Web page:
Python offers a wide range of libraries that allow us to easily and quickly address problems in various research areas. Geospatial data analysis and graph theory are two research areas where Python provides a powerful set of useful libraries. In this article, we will conduct a simple analysis of world borders, specifically exploring which countries share borders with others. We will begin by utilizing information from a GeoJSON file containing polygons for all countries worldwide. The ultimate goal is to create a graph representing the various borders using NetworkX and utilize this graph to perform multiple analyses.
GeoJSON files enable the representation of various geographical areas and are widely used in geographical analysis and visualizations. The initial stage of our analysis involves reading the
countries.geojson file and converting it into a
GeoPandas. This file has been sourced from the following GitHub repository and contains polygons representing different countries worldwide.
As shown above, the
GeoDataFrame contains the following columns:
ADMIN: Represents the administrative name of the geographical area, such as the country or region name.
ISO_A3: Stands for the ISO 3166–1 alpha-3 country code, a three-letter code uniquely identifying countries.
ISO_A2: Denotes the ISO 3166–1 alpha-2 country code, a two-letter code also used for country identification.
geometry: This column contains the geometrical information that defines the shape of the geographical area, represented as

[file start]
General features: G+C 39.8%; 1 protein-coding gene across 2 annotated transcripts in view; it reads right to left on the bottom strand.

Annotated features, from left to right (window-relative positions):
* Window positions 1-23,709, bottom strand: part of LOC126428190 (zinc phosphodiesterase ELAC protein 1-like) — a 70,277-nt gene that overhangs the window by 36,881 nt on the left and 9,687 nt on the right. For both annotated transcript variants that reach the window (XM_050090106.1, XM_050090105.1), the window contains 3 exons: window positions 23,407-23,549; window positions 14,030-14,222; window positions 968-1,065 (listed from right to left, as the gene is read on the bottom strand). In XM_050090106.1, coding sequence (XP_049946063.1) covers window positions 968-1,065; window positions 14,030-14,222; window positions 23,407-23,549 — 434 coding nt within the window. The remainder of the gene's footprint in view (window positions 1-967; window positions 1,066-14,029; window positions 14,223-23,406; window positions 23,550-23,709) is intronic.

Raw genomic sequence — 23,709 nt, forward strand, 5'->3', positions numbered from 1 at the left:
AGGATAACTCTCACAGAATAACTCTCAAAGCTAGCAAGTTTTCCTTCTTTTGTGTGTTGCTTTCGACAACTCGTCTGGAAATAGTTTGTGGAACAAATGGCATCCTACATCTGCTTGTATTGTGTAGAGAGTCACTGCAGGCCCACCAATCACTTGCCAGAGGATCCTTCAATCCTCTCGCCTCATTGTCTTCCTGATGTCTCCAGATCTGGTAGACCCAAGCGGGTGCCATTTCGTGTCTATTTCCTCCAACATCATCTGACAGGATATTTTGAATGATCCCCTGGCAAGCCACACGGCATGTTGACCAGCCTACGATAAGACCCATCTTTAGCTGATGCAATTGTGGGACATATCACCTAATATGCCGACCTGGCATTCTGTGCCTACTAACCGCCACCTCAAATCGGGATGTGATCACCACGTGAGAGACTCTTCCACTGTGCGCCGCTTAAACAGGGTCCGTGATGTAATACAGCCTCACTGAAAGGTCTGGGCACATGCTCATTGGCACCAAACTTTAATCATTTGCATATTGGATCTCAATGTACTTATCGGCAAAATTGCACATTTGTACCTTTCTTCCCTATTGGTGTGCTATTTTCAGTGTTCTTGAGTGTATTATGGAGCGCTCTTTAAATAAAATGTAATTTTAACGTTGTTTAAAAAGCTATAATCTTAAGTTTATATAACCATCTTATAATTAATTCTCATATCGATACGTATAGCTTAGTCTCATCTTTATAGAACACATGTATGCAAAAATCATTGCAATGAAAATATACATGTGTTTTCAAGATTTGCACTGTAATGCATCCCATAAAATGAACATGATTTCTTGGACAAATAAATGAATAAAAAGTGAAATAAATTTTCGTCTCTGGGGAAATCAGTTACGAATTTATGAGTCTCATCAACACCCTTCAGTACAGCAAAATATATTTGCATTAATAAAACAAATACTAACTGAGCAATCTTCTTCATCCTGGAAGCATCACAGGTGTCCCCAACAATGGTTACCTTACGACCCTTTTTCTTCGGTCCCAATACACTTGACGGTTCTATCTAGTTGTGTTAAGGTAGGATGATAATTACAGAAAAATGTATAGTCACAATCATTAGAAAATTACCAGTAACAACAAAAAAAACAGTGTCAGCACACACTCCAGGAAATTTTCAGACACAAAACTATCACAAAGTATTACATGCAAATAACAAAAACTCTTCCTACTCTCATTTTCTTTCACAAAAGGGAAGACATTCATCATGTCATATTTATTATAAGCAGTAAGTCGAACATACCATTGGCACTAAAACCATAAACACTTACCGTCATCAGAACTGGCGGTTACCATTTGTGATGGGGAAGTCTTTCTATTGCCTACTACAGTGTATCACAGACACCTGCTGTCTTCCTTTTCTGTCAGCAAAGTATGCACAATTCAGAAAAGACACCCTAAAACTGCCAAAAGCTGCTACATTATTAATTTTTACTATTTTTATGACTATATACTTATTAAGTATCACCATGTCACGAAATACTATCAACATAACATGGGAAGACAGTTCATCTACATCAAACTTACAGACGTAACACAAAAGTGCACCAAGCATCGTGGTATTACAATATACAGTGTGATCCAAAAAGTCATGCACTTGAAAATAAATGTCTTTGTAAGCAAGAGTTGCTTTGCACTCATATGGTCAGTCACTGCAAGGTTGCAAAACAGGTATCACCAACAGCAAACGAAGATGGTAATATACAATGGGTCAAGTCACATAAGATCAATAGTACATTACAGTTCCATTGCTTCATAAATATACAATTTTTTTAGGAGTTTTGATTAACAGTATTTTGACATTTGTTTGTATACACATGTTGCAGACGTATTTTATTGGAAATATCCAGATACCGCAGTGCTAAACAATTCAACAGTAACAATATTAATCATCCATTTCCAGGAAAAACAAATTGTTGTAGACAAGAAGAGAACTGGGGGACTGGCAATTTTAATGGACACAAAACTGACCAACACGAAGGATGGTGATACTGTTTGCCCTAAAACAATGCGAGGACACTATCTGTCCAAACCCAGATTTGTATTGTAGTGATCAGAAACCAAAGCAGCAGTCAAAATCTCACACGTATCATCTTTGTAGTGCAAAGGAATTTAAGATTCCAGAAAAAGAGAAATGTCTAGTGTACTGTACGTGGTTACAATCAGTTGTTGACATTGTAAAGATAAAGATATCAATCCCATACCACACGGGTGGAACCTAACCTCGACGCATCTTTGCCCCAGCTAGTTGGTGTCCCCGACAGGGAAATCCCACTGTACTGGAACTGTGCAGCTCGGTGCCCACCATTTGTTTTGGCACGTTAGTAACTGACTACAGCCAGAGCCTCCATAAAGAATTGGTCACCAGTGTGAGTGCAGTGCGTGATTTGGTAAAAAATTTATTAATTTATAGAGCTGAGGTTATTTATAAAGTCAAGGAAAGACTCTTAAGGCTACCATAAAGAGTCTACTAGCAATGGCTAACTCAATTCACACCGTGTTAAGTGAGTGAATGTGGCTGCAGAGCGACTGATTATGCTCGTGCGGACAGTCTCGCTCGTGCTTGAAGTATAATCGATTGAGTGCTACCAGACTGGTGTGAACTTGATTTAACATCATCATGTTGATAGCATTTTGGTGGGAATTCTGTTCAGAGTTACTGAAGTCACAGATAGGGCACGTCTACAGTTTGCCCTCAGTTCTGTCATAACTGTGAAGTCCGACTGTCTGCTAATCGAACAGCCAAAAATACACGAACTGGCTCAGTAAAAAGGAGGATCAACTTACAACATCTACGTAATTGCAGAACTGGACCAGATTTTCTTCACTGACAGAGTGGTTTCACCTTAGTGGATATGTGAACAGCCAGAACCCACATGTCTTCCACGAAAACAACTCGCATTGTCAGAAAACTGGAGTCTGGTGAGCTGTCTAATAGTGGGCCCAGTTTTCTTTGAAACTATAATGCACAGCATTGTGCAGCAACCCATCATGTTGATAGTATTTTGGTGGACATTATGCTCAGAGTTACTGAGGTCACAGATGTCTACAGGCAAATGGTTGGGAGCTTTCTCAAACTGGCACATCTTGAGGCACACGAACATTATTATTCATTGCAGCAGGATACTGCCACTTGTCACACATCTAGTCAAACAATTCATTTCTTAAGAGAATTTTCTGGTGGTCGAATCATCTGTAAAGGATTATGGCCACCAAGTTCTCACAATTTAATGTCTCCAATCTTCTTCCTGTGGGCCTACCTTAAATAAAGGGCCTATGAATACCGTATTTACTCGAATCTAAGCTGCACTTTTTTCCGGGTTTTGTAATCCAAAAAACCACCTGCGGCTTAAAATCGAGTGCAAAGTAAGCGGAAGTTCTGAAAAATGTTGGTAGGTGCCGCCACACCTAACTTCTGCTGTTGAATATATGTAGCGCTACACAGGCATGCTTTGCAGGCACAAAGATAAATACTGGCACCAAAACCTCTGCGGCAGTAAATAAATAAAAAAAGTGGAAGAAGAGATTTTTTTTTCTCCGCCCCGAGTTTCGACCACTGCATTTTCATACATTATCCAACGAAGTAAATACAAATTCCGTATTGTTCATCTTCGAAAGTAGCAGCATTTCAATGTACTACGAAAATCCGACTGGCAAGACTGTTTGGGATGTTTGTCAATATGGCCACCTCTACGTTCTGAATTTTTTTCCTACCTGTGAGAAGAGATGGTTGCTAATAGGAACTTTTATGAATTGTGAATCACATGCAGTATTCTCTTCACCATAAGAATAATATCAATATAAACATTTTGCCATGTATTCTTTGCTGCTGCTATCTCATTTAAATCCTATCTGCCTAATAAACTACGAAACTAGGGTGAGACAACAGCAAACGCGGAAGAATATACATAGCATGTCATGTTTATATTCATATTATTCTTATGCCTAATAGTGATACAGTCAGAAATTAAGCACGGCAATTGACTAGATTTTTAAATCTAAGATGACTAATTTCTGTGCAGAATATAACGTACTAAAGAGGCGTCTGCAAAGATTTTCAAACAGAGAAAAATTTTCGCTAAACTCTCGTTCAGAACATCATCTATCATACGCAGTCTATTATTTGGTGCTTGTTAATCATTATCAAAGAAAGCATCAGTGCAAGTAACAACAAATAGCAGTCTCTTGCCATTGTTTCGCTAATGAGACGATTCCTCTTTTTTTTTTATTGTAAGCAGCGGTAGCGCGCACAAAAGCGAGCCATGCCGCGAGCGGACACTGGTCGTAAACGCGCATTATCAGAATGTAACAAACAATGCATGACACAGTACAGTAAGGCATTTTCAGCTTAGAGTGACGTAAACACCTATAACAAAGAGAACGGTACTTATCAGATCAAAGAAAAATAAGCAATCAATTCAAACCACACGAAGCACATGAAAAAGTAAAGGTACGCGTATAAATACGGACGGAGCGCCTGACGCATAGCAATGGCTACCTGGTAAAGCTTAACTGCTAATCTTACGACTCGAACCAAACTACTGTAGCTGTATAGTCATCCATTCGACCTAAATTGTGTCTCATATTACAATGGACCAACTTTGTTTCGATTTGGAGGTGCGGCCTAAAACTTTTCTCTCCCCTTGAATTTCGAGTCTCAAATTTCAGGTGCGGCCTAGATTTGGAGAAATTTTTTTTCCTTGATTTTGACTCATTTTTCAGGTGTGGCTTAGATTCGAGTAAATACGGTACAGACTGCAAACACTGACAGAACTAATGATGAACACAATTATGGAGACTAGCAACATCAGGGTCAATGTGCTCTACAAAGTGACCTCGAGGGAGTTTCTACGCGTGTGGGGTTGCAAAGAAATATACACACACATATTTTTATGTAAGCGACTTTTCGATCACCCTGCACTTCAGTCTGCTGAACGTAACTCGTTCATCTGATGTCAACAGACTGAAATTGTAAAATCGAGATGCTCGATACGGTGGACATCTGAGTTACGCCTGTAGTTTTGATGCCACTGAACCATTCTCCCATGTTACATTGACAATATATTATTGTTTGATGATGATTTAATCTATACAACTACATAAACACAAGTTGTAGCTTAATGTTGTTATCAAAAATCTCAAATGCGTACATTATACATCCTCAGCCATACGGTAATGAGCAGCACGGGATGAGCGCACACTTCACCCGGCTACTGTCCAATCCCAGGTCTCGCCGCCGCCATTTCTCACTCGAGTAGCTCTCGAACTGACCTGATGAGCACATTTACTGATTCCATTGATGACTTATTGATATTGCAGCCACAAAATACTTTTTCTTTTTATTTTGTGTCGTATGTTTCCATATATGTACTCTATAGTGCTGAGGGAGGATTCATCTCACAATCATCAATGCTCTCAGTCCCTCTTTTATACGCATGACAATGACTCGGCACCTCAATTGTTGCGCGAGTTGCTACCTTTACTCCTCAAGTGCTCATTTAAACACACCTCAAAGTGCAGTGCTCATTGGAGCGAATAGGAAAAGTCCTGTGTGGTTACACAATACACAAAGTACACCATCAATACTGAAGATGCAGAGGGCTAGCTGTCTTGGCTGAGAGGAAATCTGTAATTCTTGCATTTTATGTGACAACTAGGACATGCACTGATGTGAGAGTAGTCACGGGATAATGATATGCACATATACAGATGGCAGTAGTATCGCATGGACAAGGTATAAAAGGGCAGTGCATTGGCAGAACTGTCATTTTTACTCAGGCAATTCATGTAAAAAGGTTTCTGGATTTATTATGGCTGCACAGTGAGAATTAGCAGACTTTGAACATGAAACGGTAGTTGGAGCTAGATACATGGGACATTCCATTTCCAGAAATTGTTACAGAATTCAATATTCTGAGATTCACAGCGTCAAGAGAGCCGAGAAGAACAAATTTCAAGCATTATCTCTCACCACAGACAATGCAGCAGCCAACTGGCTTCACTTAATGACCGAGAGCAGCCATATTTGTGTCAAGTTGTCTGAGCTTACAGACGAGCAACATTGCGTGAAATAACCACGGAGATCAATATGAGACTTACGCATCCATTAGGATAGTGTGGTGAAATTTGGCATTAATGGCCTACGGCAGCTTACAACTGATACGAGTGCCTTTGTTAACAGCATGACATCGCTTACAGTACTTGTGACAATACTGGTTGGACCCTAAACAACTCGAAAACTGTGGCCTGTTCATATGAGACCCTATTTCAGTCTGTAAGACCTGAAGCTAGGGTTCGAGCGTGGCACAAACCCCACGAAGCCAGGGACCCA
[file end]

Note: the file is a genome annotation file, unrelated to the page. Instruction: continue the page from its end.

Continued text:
You can visualize all the multi polygons that make up the
GeoDataFrame using the
plot method, as demonstrated below.
The multi polygons within the
geometry column belong to the class
shapely.geometry.multipolygon.MultiPolygon. These objects contain various attributes, one of which is the
centroid attribute. The
centroid attribute provides the geometric center of the
MULTIPOLYGON and returns a
POINT that represents this center.
Subsequently, we can use this
POINT to extract the latitude and longitude of each
MULTIPOLYGON and store the results in two columns within the
GeoDataFrame. We perform this calculation because we will later use these latitude and longitude values to visualize the nodes on the graph based on their real geographic positions.
Now it’s time to proceed with the construction of the graph that will represent the borders between different countries worldwide. In this graph, the nodes will represent countries, while the edges will indicate the existence of a border between these countries. If there is a border between two nodes, the graph will have an edge connecting them; otherwise, there will be no edge.
create_country_network processes the information within the
GeoDataFrame and constructs a
Graph representing country borders.
Initially, the function iterates through each row of the
GeoDataFrame, where each row corresponds to a different country. Then, it creates a node for the country while adding latitude and longitude as attributes to the node.
In the event that the geometry is not valid, it rectifies it using the
buffer(0) method. This method essentially fixes invalid geometries by applying a small buffer operation with a distance of zero. This action resolves problems such as self-intersections or other geometric irregularities in the multipolygon representation.
After creating the nodes, the next step is to populate the network with the relevant edges. To do this, we iterate through the different countries, and if there is an intersection between the polygons representing both countries, it implies they share a common border, and, as a result, an edge is created between their nodes.
The next step involves visualizing the created network, where nodes represent countries worldwide, and edges signify the presence of borders between them.
plot_country_network_on_map is responsible for processing the nodes and edges of the graph
G and displaying them on a map.